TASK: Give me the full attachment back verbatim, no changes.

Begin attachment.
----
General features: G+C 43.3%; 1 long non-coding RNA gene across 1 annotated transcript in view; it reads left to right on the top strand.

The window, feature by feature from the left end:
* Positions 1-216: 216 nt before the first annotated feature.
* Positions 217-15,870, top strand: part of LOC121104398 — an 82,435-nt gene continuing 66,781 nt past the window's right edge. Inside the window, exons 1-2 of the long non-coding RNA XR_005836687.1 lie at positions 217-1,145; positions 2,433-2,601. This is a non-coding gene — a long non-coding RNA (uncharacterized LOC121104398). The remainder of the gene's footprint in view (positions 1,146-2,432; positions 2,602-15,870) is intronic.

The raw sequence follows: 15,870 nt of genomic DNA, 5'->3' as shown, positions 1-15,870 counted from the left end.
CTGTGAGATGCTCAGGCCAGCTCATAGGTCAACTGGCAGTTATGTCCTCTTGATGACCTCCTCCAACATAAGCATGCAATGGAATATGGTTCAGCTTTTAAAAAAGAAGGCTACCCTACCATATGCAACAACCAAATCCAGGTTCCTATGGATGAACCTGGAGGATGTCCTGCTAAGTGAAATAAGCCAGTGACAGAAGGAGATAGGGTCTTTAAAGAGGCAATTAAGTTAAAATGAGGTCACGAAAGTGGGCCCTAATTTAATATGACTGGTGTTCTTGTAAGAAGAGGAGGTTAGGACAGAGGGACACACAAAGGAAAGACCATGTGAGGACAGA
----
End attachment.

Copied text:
General features: G+C 43.3%; 1 long non-coding RNA gene across 1 annotated transcript in view; it reads left to right on the top strand.

The window, feature by feature from the left end:
* Positions 1-216: 216 nt before the first annotated feature.
* Positions 217-15,870, top strand: part of LOC121104398 — an 82,435-nt gene continuing 66,781 nt past the window's right edge. Inside the window, exons 1-2 of the long non-coding RNA XR_005836687.1 lie at positions 217-1,145; positions 2,433-2,601. This is a non-coding gene — a long non-coding RNA (uncharacterized LOC121104398). The remainder of the gene's footprint in view (positions 1,146-2,432; positions 2,602-15,870) is intronic.

The raw sequence follows: 15,870 nt of genomic DNA, 5'->3' as shown, positions 1-15,870 counted from the left end.
CTGTGAGATGCTCAGGCCAGCTCATAGGTCAACTGGCAGTTATGTCCTCTTGATGACCTCCTCCAACATAAGCATGCAATGGAATATGGTTCAGCTTTTAAAAAAGAAGGCTACCCTACCATATGCAACAACCAAATCCAGGTTCCTATGGATGAACCTGGAGGATGTCCTGCTAAGTGAAATAAGCCAGTGACAGAAGGAGATAGGGTCTTTAAAGAGGCAATTAAGTTAAAATGAGGTCACGAAAGTGGGCCCTAATTTAATATGACTGGTGTTCTTGTAAGAAGAGGAGGTTAGGACAGAGGGACACACAAAGGAAAGACCATGTGAGGACAGA